Featured Research

from universities, journals, and other organizations

Magnetic fields set stage for birth of new stars

Date:
November 17, 2011
Source:
Max Planck Institute for Astronomy/Max-Planck-Institut für Astronomie
Summary:
Astronomers have, for the first time, measured the alignment of magnetic fields in gigantic clouds of gas and dust in a distant galaxy. Their results suggest that such magnetic fields play a key role in channeling matter to form denser clouds, and thus in setting the stage for the birth of new stars.

This image is a blend of the Galaxy Evolution Explorer's M33 image and another taken by NASA's Spitzer Space Telescope. M33, one of our closest galactic neighbors, is about 2.9 million light-years away in the constellation Triangulum, part of what's known as our Local Group of galaxies.
Credit: NASA/JPL-Caltech

Astronomers at the Max Planck Institute for Astronomy have, for the first time, measured the alignment of magnetic fields in gigantic clouds of gas and dust in a distant galaxy. Their results suggest that such magnetic fields play a key role in channeling matter to form denser clouds, and thus in setting the stage for the birth of new stars.

The work is being published in the journal Nature.

Stars and their planets are born when giant clouds of interstellar gas and dust collapse. You've probably seen the resulting stellar nurseries in beautiful astronomical images: Colorful nebulae, lit by the bright young stars they have brought forth.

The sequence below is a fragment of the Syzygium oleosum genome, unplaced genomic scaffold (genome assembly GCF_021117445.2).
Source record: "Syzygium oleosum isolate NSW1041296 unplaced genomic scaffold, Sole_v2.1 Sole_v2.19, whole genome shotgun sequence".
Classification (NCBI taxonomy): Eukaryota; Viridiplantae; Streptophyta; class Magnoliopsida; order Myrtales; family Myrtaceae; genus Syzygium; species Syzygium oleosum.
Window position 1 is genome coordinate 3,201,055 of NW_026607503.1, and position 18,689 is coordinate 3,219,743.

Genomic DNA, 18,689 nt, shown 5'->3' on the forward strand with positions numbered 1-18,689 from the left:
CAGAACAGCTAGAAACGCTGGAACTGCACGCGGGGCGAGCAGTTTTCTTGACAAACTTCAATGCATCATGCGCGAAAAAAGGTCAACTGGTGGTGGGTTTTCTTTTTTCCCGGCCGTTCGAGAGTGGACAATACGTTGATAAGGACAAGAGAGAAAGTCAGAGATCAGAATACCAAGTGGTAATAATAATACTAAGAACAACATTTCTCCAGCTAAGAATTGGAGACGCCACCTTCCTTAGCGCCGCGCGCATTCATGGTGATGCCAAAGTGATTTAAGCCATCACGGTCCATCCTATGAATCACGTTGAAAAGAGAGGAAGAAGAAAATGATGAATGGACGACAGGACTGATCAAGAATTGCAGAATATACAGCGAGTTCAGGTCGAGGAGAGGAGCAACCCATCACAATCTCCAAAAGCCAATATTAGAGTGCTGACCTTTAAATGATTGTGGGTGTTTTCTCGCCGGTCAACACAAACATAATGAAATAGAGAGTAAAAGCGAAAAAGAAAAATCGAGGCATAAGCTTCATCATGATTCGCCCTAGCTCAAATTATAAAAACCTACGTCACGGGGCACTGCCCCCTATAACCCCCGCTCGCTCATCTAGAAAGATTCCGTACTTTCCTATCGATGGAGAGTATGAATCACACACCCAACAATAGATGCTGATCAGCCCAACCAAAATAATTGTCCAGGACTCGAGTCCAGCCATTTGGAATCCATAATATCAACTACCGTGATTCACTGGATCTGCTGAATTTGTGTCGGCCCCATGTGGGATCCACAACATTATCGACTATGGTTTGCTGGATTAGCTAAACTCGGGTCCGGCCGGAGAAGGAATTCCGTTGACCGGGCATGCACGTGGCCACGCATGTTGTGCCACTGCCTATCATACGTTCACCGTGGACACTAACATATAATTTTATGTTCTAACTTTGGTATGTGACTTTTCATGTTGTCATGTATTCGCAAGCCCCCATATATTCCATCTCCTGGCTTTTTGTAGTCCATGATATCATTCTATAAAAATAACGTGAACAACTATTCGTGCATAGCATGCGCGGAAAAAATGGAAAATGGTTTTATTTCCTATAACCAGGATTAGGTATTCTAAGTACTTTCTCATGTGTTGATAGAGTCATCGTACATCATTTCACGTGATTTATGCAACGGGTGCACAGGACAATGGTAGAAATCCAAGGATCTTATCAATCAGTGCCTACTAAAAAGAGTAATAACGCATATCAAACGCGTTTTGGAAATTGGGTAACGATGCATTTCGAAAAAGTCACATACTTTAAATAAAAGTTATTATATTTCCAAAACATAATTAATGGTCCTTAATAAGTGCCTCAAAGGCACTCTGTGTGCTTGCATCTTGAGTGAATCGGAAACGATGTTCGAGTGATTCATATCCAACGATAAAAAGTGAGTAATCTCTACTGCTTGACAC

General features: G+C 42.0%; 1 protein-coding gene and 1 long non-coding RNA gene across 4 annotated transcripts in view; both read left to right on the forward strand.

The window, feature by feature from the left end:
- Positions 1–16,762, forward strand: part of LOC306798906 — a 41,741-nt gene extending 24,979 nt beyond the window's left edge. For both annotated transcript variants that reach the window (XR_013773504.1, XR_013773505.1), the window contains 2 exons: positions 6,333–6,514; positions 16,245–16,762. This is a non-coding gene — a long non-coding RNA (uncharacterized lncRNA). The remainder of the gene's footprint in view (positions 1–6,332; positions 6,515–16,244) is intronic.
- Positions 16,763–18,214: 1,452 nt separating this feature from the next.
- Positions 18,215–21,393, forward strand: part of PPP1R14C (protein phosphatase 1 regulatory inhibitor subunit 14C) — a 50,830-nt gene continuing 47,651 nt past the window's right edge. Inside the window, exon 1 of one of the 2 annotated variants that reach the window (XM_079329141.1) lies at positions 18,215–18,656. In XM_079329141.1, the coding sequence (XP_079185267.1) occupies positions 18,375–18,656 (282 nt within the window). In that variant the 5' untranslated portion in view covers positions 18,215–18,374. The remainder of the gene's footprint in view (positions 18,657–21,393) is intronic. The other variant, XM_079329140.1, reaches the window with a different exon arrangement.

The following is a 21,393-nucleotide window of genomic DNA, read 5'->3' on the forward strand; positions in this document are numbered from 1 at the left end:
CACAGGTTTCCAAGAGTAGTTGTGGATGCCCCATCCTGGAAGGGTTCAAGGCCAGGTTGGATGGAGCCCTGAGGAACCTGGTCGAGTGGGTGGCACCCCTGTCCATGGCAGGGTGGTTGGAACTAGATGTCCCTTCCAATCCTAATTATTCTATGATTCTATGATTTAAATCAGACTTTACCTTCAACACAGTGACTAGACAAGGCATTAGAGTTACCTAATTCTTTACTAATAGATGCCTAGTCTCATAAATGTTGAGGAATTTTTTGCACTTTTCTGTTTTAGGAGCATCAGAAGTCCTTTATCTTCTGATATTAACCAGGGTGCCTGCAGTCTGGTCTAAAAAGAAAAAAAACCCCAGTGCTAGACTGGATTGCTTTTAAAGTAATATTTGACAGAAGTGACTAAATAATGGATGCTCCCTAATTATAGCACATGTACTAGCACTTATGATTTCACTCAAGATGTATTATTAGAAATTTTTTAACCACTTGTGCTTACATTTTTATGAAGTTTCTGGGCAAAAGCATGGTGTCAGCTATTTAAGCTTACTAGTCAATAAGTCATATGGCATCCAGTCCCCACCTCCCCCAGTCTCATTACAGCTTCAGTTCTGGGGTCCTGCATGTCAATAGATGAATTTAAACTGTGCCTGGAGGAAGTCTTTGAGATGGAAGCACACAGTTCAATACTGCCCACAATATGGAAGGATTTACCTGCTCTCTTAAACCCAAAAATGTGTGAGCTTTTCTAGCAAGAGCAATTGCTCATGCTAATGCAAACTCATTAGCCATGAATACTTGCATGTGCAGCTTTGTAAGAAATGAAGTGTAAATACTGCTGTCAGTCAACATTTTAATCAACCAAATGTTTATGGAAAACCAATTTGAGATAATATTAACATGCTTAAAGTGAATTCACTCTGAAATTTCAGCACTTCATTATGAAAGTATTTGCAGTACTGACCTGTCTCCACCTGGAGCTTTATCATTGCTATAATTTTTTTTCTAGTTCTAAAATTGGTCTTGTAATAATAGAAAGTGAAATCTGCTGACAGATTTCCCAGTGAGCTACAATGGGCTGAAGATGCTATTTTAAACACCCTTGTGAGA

Astronomers know quite a bit about these so-called molecular clouds: They consist mainly of hydrogen molecules -- unusual in a cosmos where conditions are rarely right for hydrogen atoms to bond together into molecules. And if one traces the distribution of clouds in a spiral galaxy like our own Milky Way galaxy, one finds that they are lined up along the spiral arms.

But how do those clouds come into being? What makes matter congregate in regions a hundred or even a thousand times more dense than the surrounding interstellar gas?

One candidate mechanism involves the galaxy's magnetic fields. Everyone who has seen a magnet act on iron filings in the classic classroom experiment knows that magnetic fields can be used to impose order. Some researchers have argued that something similar goes on in the case of molecular clouds: that galaxies' magnetic fields guide and direct the condensation of interstellar matter to form denser clouds and facilitate their further collapse.